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The plants' water requirements are defined here as the quantity of water from the soil replaced through the crop evapotranspiration. Based on the climatic parameters, the model computes the reference evapotranspiration (ETo), which is defined as the evapotranspiration rate of a well irrigated, growing grass surface. It is based on the Penman-Monteith method providing daily evapotranspiration values in mm (l/m²).
The Penman Monteith method of computing ETo is based on two main equations: an energy equation (solar radiation) and an aerodynamic equation (wind and air humidity). A typical ETo station is therefore composed of the following components:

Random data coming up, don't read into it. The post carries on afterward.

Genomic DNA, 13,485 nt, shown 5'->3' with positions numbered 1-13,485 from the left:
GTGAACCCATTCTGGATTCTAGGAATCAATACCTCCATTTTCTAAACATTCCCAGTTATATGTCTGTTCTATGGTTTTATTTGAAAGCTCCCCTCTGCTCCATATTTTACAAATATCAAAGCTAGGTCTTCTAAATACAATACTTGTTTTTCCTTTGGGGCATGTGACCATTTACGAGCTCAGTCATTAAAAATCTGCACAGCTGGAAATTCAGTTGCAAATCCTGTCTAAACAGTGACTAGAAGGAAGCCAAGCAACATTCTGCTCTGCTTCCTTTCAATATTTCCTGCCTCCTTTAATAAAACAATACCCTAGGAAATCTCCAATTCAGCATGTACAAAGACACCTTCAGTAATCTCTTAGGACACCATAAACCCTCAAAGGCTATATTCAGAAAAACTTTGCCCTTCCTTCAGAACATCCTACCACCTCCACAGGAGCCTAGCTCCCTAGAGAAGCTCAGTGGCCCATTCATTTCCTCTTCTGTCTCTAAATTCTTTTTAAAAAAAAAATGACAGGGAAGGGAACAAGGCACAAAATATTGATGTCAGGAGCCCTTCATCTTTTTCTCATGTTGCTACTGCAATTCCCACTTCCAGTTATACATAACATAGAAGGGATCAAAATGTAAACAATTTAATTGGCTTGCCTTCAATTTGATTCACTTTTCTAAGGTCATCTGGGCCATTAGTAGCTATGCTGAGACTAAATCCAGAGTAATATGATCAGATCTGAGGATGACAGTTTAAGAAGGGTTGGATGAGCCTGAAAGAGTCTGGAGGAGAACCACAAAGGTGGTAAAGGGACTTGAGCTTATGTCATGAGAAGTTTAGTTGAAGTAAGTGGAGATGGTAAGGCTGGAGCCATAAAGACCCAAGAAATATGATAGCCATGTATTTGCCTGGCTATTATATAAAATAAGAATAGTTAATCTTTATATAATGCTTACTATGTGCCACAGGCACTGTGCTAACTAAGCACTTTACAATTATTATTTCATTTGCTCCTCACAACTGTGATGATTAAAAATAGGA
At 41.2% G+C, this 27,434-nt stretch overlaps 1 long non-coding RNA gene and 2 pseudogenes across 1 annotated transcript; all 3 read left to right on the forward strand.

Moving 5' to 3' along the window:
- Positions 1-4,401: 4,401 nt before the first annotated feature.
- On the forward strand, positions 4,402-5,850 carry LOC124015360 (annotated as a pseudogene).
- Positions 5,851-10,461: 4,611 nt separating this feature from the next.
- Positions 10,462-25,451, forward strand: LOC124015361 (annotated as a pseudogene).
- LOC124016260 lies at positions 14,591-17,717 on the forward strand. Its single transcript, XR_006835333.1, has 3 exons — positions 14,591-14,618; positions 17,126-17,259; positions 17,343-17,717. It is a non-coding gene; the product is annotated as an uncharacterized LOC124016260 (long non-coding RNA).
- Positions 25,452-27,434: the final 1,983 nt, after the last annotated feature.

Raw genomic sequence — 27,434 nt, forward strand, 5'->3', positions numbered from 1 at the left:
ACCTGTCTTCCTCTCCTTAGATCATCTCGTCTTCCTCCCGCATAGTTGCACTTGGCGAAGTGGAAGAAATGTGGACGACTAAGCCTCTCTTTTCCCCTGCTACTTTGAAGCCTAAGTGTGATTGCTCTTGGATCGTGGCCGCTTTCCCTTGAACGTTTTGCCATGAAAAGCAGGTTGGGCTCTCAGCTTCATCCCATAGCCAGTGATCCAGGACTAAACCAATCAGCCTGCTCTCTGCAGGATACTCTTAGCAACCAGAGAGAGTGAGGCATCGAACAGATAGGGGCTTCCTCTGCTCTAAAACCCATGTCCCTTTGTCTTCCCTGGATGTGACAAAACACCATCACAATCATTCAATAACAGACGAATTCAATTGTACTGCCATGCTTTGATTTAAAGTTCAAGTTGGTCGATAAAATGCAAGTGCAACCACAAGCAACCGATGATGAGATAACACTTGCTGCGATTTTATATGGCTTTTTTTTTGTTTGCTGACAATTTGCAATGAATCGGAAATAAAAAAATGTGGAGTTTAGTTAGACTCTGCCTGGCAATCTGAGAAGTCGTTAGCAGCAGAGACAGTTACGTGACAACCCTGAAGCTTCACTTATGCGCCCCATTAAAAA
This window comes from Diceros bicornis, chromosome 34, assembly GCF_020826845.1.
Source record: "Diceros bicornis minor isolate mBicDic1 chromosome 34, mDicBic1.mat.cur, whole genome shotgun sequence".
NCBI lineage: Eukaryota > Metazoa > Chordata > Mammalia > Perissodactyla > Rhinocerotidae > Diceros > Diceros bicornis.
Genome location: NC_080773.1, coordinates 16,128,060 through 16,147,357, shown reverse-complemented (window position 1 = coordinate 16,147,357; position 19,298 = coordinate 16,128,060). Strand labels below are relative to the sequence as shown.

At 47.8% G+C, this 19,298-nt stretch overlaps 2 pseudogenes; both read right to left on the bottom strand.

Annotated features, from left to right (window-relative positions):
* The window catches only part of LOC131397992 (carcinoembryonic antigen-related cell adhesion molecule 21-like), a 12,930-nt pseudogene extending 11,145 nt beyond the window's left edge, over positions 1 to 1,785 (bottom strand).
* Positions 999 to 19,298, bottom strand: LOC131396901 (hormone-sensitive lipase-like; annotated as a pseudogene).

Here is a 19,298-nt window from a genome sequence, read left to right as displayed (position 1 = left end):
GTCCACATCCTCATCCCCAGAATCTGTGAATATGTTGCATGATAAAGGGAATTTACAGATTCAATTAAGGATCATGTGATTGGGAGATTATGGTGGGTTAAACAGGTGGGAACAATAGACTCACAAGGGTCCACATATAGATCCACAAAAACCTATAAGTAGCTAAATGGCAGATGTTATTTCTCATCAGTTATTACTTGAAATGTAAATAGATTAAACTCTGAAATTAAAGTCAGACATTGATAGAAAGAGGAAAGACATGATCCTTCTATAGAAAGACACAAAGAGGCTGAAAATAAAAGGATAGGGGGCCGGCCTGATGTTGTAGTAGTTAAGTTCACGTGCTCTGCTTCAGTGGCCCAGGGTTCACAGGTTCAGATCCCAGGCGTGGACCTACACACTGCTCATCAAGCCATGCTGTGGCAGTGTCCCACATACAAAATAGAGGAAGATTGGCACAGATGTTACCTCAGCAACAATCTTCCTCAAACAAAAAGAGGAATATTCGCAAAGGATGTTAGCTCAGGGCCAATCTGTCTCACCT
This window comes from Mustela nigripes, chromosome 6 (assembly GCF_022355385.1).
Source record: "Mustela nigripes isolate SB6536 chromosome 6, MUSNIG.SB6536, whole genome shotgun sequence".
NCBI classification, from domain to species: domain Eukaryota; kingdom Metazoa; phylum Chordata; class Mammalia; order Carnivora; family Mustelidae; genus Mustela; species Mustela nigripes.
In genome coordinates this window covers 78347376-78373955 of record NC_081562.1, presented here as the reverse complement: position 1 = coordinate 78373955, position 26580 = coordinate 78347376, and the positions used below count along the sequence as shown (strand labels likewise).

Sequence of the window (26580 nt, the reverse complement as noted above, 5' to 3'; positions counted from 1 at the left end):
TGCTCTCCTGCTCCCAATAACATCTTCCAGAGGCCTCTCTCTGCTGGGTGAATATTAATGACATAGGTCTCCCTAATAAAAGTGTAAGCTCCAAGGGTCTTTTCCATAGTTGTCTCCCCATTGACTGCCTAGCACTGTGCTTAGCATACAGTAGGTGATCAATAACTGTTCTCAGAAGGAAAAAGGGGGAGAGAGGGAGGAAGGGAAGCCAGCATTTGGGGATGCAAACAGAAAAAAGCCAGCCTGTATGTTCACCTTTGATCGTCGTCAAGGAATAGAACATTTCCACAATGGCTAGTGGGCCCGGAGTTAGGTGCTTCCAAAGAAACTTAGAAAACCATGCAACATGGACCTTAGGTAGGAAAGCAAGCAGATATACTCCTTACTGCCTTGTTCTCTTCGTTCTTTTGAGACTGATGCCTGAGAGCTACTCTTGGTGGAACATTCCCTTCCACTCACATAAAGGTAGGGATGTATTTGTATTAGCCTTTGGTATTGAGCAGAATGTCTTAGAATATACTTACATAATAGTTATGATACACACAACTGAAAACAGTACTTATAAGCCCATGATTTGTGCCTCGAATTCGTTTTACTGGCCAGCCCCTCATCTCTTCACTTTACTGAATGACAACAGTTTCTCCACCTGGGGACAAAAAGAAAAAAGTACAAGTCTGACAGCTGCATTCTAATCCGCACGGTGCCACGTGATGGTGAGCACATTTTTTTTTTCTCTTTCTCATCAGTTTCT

If the station''s data is also to be used for computing disease models, a leaf wetness sensor is usually added.
For a long time it was either or. Nowadays the technologies more and more complement one another, and soil moisture and other sensors (like dendrometers) are being used to fine tune ETo and get better site specific data.
Especially for deep rooting crops direct soil moisture monitoring is very much recommended, while for many field crops, covering literally thousand of acres of farm land, ETo often is the better and more economical alternative.
Various meteorological sensors
Sensors you need to run plant protection models
Agricultural Risk Management
A short outline of benefits of Adcon systems regarding modern Agricultural Risk Management.